Scientist to talk about her study of glaciers around the world

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PUTNEY — As glaciers melt into nonexistence, humans are losing much more than ice, says Dr. M Jackson, a glaciologist and National Geographic Society Explorer.

"A warming world is profoundly changing human culture and history," said Jackson in a recent phone interview. "Ice influences people and what happens to the ice happens to us."

Jackson will explore this theme during a presentation in the the Landmark College Auditorium on Tuesday at 7 p.m.

Jackson has spent the last decade visiting glaciers around the world, especially in Iceland. She said her field of study has more to do with the interaction between humans and ice than the actual mechanics of glaciation. She will talk about what she has learned and share images of glaciers from around the world.

"Glaciers can be found in the Middle East, Africa, Central Asia ... really surprising places," she said. "And the pictures of these glaciers are quite surprising, not always the classic white, but different colors including brown and black and with trees growing on them."

Jackson is the author of "The Secret Lives of Glaciers," which was published this year by Green Writers Press of Brattleboro. The book explores what happens when a community's glaciers slowly disappear, focusing on the stories of people and glaciers along the southeastern coast of Iceland. In 2015, Green Writers Press published Jackson's first book, "While Glaciers Slept," an exploration of the parallels between the destruction of the planet as a result of climate change and a family facing the loss of its parents, combining personal science with exploration.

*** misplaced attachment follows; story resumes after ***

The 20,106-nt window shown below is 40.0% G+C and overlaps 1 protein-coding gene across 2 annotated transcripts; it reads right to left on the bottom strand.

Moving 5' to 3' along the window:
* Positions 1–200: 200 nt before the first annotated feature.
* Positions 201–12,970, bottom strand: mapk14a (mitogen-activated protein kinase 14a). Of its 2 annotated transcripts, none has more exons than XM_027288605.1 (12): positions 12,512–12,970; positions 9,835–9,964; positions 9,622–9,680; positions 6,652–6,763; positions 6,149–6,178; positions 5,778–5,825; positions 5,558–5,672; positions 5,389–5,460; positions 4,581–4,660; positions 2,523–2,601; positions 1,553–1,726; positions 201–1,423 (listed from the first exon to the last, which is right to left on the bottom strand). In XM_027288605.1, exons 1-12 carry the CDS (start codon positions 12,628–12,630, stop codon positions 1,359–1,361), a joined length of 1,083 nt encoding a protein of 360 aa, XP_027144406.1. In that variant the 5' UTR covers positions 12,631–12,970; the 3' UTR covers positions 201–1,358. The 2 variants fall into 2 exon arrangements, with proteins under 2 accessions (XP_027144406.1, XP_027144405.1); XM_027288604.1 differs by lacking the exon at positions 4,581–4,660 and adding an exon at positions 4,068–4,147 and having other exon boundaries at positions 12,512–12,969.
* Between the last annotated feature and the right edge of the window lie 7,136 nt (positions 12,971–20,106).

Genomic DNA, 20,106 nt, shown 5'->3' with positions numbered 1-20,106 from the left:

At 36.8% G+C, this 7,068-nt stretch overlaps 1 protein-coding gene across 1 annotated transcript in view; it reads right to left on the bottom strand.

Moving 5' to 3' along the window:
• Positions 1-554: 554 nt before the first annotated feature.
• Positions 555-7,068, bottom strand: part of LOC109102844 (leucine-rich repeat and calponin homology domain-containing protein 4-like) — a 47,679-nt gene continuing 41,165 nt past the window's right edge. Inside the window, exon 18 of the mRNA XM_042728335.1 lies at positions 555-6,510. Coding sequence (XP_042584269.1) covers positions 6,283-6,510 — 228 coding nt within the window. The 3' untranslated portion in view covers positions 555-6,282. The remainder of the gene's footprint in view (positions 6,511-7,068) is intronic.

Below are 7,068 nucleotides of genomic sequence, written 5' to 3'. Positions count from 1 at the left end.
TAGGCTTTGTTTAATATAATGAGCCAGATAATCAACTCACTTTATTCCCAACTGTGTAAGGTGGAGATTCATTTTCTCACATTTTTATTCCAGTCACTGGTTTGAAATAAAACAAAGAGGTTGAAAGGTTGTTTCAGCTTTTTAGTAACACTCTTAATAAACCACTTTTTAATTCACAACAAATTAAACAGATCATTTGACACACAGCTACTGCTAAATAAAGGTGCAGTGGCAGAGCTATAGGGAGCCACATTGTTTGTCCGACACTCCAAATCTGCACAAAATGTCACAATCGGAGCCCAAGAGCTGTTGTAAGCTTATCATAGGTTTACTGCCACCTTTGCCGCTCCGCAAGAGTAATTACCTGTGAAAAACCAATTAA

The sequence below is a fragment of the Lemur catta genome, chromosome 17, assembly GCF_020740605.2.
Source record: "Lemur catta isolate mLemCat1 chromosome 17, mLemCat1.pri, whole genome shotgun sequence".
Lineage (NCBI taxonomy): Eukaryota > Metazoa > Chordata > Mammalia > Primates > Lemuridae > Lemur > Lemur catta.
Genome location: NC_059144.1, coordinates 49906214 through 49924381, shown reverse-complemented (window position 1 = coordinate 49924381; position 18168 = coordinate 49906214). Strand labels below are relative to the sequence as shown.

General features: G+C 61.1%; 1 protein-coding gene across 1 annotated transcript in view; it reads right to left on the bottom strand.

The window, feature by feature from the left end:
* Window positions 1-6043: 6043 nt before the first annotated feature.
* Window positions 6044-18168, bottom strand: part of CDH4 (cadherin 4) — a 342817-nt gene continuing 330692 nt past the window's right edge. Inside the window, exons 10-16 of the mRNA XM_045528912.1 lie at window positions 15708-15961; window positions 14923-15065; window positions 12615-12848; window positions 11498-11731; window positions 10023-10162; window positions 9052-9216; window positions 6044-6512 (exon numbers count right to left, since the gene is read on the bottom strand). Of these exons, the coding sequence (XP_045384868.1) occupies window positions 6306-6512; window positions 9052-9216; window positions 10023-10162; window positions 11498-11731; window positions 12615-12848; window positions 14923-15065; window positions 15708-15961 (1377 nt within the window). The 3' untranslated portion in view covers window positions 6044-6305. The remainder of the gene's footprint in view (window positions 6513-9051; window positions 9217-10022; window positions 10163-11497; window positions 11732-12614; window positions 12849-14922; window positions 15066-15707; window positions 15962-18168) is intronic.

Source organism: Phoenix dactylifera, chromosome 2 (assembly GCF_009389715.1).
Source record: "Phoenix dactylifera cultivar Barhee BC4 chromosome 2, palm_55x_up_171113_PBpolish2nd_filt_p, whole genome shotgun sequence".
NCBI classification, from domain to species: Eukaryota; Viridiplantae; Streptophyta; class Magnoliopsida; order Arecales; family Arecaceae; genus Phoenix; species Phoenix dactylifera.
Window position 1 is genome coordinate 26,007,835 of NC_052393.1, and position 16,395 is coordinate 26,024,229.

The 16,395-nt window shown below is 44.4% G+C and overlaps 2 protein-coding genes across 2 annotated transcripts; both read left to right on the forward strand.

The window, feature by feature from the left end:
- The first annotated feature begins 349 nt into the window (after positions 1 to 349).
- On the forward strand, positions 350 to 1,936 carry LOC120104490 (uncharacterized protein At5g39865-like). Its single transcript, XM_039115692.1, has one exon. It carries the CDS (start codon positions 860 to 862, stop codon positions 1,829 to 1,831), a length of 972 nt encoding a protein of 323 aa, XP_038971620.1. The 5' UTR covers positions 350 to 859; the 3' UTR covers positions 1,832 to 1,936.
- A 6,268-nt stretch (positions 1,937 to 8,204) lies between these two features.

"Along the southeastern coast of Iceland, glaciers are embedded in the daily fabric of going about your business," Jackson said.

"What's fascinating is that everywhere glaciers are located on this planet, they are located within inhabited and historic environments," she wrote in an essay for the National Geographic Society. "As glaciers retreat they are altering the human story in profound ways, and I was about to get a front-row seat."

In that essay, she described a visit to a glacier near the village of H fnin in Iceland.

With an unnamed guide, Jackson's nighttime hike onto the glacier revealed a massive presence of ice.

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"[It] is difficult to assess the entirety of a glacier nine miles by thirty, so instead, you're left with a feeling that the glacier just dominates," she wrote.

Arriving at their destination, Jackson and her guide sat in a shallow bowled area surrounded by seracs, towers of ice that tend to stick up like shark's fins from the surface of the glacier, and jagged pillars. And then the Northern Lights began to glimmer.

"First a dull glow, and then, like a light switch flipped on, blazing yellows, purples, greens, swirls of pinks and whites, and — wait — the glacier we were sitting on, Brei amerkurj kull, it began picking up, internalizing, swallowing, containing the lights in the sky," Jackson wrote. "The northern lights pulsed through the ice at the rim of the bowl, through the thin seracs, transforming them into icy Jedi lightsabers smoldering in kaleidoscopic concentrations. And the bowl of the glacier itself, it was whirling, throwing light like a candle-lit chandelier, like a phosphorescent ocean wave, like a field at midnight populated with hundreds of summertime fireflies."

"This is why glaciers are worth fighting for," her guide told after the light show was over.